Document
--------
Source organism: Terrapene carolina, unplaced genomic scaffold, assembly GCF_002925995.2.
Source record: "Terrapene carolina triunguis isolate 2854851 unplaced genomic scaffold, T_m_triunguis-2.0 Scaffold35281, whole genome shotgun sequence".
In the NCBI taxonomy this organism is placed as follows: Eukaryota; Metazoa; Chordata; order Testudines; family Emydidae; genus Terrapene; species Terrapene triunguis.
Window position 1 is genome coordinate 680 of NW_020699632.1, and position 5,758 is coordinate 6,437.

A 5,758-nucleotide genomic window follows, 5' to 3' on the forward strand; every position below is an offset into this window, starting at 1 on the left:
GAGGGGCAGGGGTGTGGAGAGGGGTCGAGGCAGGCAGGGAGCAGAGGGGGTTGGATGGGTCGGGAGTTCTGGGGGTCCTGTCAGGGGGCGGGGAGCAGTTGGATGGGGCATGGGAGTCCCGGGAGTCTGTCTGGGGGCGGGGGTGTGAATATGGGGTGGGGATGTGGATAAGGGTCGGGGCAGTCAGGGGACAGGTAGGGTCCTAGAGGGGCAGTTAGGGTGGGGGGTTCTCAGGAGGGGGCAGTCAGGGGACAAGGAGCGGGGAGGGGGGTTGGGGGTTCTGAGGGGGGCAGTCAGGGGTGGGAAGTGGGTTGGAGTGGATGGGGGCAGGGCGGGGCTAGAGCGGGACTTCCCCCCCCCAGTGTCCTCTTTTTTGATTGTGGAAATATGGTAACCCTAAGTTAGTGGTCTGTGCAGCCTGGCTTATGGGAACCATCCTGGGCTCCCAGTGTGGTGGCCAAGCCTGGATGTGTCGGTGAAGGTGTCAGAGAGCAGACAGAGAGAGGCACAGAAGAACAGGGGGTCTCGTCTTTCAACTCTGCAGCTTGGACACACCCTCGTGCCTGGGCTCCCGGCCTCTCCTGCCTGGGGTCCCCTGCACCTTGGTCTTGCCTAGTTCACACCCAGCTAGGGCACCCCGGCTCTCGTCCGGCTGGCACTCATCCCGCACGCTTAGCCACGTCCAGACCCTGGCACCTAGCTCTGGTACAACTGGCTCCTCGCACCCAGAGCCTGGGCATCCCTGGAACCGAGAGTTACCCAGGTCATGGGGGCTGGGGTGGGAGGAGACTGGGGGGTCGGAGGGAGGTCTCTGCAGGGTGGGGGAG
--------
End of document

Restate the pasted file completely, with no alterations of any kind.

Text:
Source organism: Terrapene carolina, unplaced genomic scaffold, assembly GCF_002925995.2.
Source record: "Terrapene carolina triunguis isolate 2854851 unplaced genomic scaffold, T_m_triunguis-2.0 Scaffold35281, whole genome shotgun sequence".
In the NCBI taxonomy this organism is placed as follows: Eukaryota; Metazoa; Chordata; order Testudines; family Emydidae; genus Terrapene; species Terrapene triunguis.
Window position 1 is genome coordinate 680 of NW_020699632.1, and position 5,758 is coordinate 6,437.

A 5,758-nucleotide genomic window follows, 5' to 3' on the forward strand; every position below is an offset into this window, starting at 1 on the left:
GAGGGGCAGGGGTGTGGAGAGGGGTCGAGGCAGGCAGGGAGCAGAGGGGGTTGGATGGGTCGGGAGTTCTGGGGGTCCTGTCAGGGGGCGGGGAGCAGTTGGATGGGGCATGGGAGTCCCGGGAGTCTGTCTGGGGGCGGGGGTGTGAATATGGGGTGGGGATGTGGATAAGGGTCGGGGCAGTCAGGGGACAGGTAGGGTCCTAGAGGGGCAGTTAGGGTGGGGGGTTCTCAGGAGGGGGCAGTCAGGGGACAAGGAGCGGGGAGGGGGGTTGGGGGTTCTGAGGGGGGCAGTCAGGGGTGGGAAGTGGGTTGGAGTGGATGGGGGCAGGGCGGGGCTAGAGCGGGACTTCCCCCCCCCAGTGTCCTCTTTTTTGATTGTGGAAATATGGTAACCCTAAGTTAGTGGTCTGTGCAGCCTGGCTTATGGGAACCATCCTGGGCTCCCAGTGTGGTGGCCAAGCCTGGATGTGTCGGTGAAGGTGTCAGAGAGCAGACAGAGAGAGGCACAGAAGAACAGGGGGTCTCGTCTTTCAACTCTGCAGCTTGGACACACCCTCGTGCCTGGGCTCCCGGCCTCTCCTGCCTGGGGTCCCCTGCACCTTGGTCTTGCCTAGTTCACACCCAGCTAGGGCACCCCGGCTCTCGTCCGGCTGGCACTCATCCCGCACGCTTAGCCACGTCCAGACCCTGGCACCTAGCTCTGGTACAACTGGCTCCTCGCACCCAGAGCCTGGGCATCCCTGGAACCGAGAGTTACCCAGGTCATGGGGGCTGGGGTGGGAGGAGACTGGGGGGTCGGAGGGAGGTCTCTGCAGGGTGGGGGAG